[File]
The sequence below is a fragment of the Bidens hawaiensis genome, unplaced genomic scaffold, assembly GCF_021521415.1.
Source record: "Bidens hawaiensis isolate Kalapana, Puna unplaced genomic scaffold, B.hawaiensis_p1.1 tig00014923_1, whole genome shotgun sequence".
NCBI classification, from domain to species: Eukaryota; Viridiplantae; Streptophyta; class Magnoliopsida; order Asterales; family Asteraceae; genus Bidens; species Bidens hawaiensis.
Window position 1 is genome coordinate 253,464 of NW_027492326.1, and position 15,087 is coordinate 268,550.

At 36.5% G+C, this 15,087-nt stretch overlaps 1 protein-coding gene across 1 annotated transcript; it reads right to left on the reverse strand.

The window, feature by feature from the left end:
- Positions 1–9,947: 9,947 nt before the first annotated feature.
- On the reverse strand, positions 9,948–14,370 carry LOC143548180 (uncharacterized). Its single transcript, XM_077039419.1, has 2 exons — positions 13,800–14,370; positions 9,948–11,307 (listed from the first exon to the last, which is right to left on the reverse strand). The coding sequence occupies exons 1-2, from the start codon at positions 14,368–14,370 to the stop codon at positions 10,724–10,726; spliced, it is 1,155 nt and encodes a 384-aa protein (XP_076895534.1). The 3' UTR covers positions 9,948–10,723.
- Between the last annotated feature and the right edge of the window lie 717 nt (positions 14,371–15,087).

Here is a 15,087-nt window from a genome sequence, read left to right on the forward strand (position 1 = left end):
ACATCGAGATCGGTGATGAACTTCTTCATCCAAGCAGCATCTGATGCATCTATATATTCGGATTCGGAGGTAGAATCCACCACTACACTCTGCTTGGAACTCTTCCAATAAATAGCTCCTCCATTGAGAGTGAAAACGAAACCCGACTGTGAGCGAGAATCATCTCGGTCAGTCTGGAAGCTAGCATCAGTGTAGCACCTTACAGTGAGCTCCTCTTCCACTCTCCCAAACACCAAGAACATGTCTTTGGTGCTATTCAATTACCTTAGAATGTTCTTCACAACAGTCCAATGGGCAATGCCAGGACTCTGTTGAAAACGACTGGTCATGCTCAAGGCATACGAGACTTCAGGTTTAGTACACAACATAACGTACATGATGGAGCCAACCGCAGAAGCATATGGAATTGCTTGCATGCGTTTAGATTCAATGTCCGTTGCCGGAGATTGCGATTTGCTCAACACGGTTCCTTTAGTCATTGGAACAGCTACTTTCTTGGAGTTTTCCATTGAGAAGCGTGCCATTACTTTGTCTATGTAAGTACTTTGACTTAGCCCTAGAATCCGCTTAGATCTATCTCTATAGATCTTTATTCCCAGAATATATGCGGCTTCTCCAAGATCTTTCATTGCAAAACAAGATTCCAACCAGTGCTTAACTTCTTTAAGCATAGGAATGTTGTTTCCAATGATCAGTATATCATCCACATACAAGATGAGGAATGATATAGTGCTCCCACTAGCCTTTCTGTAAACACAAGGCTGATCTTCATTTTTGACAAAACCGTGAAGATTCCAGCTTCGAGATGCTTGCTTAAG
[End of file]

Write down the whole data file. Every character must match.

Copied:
The sequence below is a fragment of the Bidens hawaiensis genome, unplaced genomic scaffold, assembly GCF_021521415.1.
Source record: "Bidens hawaiensis isolate Kalapana, Puna unplaced genomic scaffold, B.hawaiensis_p1.1 tig00014923_1, whole genome shotgun sequence".
NCBI classification, from domain to species: Eukaryota; Viridiplantae; Streptophyta; class Magnoliopsida; order Asterales; family Asteraceae; genus Bidens; species Bidens hawaiensis.
Window position 1 is genome coordinate 253,464 of NW_027492326.1, and position 15,087 is coordinate 268,550.

At 36.5% G+C, this 15,087-nt stretch overlaps 1 protein-coding gene across 1 annotated transcript; it reads right to left on the reverse strand.

The window, feature by feature from the left end:
- Positions 1–9,947: 9,947 nt before the first annotated feature.
- On the reverse strand, positions 9,948–14,370 carry LOC143548180 (uncharacterized). Its single transcript, XM_077039419.1, has 2 exons — positions 13,800–14,370; positions 9,948–11,307 (listed from the first exon to the last, which is right to left on the reverse strand). The coding sequence occupies exons 1-2, from the start codon at positions 14,368–14,370 to the stop codon at positions 10,724–10,726; spliced, it is 1,155 nt and encodes a 384-aa protein (XP_076895534.1). The 3' UTR covers positions 9,948–10,723.
- Between the last annotated feature and the right edge of the window lie 717 nt (positions 14,371–15,087).

Here is a 15,087-nt window from a genome sequence, read left to right on the forward strand (position 1 = left end):
ACATCGAGATCGGTGATGAACTTCTTCATCCAAGCAGCATCTGATGCATCTATATATTCGGATTCGGAGGTAGAATCCACCACTACACTCTGCTTGGAACTCTTCCAATAAATAGCTCCTCCATTGAGAGTGAAAACGAAACCCGACTGTGAGCGAGAATCATCTCGGTCAGTCTGGAAGCTAGCATCAGTGTAGCACCTTACAGTGAGCTCCTCTTCCACTCTCCCAAACACCAAGAACATGTCTTTGGTGCTATTCAATTACCTTAGAATGTTCTTCACAACAGTCCAATGGGCAATGCCAGGACTCTGTTGAAAACGACTGGTCATGCTCAAGGCATACGAGACTTCAGGTTTAGTACACAACATAACGTACATGATGGAGCCAACCGCAGAAGCATATGGAATTGCTTGCATGCGTTTAGATTCAATGTCCGTTGCCGGAGATTGCGATTTGCTCAACACGGTTCCTTTAGTCATTGGAACAGCTACTTTCTTGGAGTTTTCCATTGAGAAGCGTGCCATTACTTTGTCTATGTAAGTACTTTGACTTAGCCCTAGAATCCGCTTAGATCTATCTCTATAGATCTTTATTCCCAGAATATATGCGGCTTCTCCAAGATCTTTCATTGCAAAACAAGATTCCAACCAGTGCTTAACTTCTTTAAGCATAGGAATGTTGTTTCCAATGATCAGTATATCATCCACATACAAGATGAGGAATGATATAGTGCTCCCACTAGCCTTTCTGTAAACACAAGGCTGATCTTCATTTTTGACAAAACCGTGAAGATTCCAGCTTCGAGATGCTTGCTTAAG